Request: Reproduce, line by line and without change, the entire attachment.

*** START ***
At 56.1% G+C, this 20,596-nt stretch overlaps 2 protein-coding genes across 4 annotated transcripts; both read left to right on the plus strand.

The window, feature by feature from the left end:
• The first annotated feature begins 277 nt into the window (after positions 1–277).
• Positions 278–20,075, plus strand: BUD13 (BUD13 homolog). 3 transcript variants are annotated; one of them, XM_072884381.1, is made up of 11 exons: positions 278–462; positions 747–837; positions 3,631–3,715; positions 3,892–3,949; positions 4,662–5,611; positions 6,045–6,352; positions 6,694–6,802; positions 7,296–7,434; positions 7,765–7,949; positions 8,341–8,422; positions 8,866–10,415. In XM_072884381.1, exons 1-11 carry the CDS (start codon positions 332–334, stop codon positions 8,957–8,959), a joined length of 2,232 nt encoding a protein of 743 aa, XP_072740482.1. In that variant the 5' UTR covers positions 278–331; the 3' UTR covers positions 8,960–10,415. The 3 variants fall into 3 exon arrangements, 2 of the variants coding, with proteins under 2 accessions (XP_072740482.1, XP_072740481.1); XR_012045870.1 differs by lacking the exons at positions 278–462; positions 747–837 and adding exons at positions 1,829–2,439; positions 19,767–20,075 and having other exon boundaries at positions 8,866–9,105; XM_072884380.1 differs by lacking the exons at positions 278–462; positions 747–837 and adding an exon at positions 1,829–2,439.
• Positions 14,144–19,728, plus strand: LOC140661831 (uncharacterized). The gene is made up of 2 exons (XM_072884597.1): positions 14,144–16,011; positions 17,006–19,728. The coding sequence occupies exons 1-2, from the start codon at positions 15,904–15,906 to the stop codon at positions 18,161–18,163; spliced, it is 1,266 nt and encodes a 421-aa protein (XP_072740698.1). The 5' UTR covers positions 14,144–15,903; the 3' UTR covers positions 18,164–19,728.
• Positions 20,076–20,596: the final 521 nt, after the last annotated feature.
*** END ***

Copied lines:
At 56.1% G+C, this 20,596-nt stretch overlaps 2 protein-coding genes across 4 annotated transcripts; both read left to right on the plus strand.

The window, feature by feature from the left end:
• The first annotated feature begins 277 nt into the window (after positions 1–277).
• Positions 278–20,075, plus strand: BUD13 (BUD13 homolog). 3 transcript variants are annotated; one of them, XM_072884381.1, is made up of 11 exons: positions 278–462; positions 747–837; positions 3,631–3,715; positions 3,892–3,949; positions 4,662–5,611; positions 6,045–6,352; positions 6,694–6,802; positions 7,296–7,434; positions 7,765–7,949; positions 8,341–8,422; positions 8,866–10,415. In XM_072884381.1, exons 1-11 carry the CDS (start codon positions 332–334, stop codon positions 8,957–8,959), a joined length of 2,232 nt encoding a protein of 743 aa, XP_072740482.1. In that variant the 5' UTR covers positions 278–331; the 3' UTR covers positions 8,960–10,415. The 3 variants fall into 3 exon arrangements, 2 of the variants coding, with proteins under 2 accessions (XP_072740482.1, XP_072740481.1); XR_012045870.1 differs by lacking the exons at positions 278–462; positions 747–837 and adding exons at positions 1,829–2,439; positions 19,767–20,075 and having other exon boundaries at positions 8,866–9,105; XM_072884380.1 differs by lacking the exons at positions 278–462; positions 747–837 and adding an exon at positions 1,829–2,439.
• Positions 14,144–19,728, plus strand: LOC140661831 (uncharacterized). The gene is made up of 2 exons (XM_072884597.1): positions 14,144–16,011; positions 17,006–19,728. The coding sequence occupies exons 1-2, from the start codon at positions 15,904–15,906 to the stop codon at positions 18,161–18,163; spliced, it is 1,266 nt and encodes a 421-aa protein (XP_072740698.1). The 5' UTR covers positions 14,144–15,903; the 3' UTR covers positions 18,164–19,728.
• Positions 20,076–20,596: the final 521 nt, after the last annotated feature.